Major warmth and severe flooding across US Great PlainsPosted: March 20, 2012
The slow-moving storm that came through Dallas last night (lasting well in to the morning commute) is just a piece of a massive weather disturbance which has been making weather news across the US. Matt Daniel at Earthsky.org sums it all up (including some great animated weather radar loops):
Thanks to an area of high pressure dominating the eastern half of the United States, a large, high amplitude trough is having a difficult time pushing east. What does that mean? It means a lot of heavy rain and strong storms “training” over the same areas over a long period of time that results in major flooding across Texas, Oklahoma, Kansas, Missouri, and eventually into Louisiana and Arkansas. […]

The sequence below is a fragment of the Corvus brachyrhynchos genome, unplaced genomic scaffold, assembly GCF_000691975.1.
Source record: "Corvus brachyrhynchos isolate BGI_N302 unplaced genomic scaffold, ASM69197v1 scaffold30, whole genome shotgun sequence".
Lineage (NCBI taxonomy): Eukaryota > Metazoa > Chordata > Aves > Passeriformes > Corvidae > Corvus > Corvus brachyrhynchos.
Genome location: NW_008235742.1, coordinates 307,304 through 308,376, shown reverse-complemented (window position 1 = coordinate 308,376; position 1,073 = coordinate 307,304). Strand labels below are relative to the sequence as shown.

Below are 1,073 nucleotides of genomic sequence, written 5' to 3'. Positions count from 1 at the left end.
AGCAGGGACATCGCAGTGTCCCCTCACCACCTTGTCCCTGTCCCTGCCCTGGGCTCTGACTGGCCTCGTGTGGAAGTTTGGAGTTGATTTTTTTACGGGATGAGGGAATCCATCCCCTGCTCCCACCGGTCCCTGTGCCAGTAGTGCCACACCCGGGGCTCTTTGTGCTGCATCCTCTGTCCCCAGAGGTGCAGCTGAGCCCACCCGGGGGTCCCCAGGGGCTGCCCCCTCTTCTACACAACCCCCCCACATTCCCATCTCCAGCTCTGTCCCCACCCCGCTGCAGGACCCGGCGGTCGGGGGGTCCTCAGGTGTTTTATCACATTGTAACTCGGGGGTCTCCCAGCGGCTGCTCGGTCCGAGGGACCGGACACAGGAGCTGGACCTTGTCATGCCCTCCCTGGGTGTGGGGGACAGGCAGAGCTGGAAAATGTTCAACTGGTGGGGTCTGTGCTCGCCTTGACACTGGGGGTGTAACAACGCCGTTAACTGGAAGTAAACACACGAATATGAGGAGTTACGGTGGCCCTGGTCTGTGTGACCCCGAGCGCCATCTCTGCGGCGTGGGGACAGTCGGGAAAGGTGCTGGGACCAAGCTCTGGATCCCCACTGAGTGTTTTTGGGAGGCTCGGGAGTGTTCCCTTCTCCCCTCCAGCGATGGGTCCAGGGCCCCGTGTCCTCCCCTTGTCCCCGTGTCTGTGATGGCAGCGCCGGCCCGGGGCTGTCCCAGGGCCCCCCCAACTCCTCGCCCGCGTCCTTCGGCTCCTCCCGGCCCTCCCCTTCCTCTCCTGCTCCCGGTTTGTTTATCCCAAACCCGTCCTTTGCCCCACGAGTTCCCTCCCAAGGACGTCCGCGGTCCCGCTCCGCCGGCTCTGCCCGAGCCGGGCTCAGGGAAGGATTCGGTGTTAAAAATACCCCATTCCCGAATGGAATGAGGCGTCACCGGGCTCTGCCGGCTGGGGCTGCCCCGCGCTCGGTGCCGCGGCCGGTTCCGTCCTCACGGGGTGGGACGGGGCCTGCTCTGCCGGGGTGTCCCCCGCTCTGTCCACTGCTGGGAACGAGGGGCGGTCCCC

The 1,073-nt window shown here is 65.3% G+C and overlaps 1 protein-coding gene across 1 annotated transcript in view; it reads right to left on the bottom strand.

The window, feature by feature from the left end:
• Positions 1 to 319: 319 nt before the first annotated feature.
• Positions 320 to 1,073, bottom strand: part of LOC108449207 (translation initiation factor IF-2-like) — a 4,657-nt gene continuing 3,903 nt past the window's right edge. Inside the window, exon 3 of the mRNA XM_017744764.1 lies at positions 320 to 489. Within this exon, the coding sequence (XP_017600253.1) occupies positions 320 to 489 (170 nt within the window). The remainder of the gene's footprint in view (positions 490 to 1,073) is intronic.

Bottom line: A slow moving system in the western/central United States will bring flooding across the central plains and along the Mississippi River as storms will continue to train over the same areas. Meanwhile, record breaking warmth seen from Florida to Canada will continue through the middle of this week. These extreme temperatures should end by this upcoming weekend as the storm system across the central plains pushes eastward. The severe weather threat continues across Texas, Oklahoma, Arkansas, and Louisiana with wind being the main threats. The main issues will be flash flooding across these areas as the storm system slowly pushes east. Remember: avoid driving in flooded areas. Turn around, don’t drown!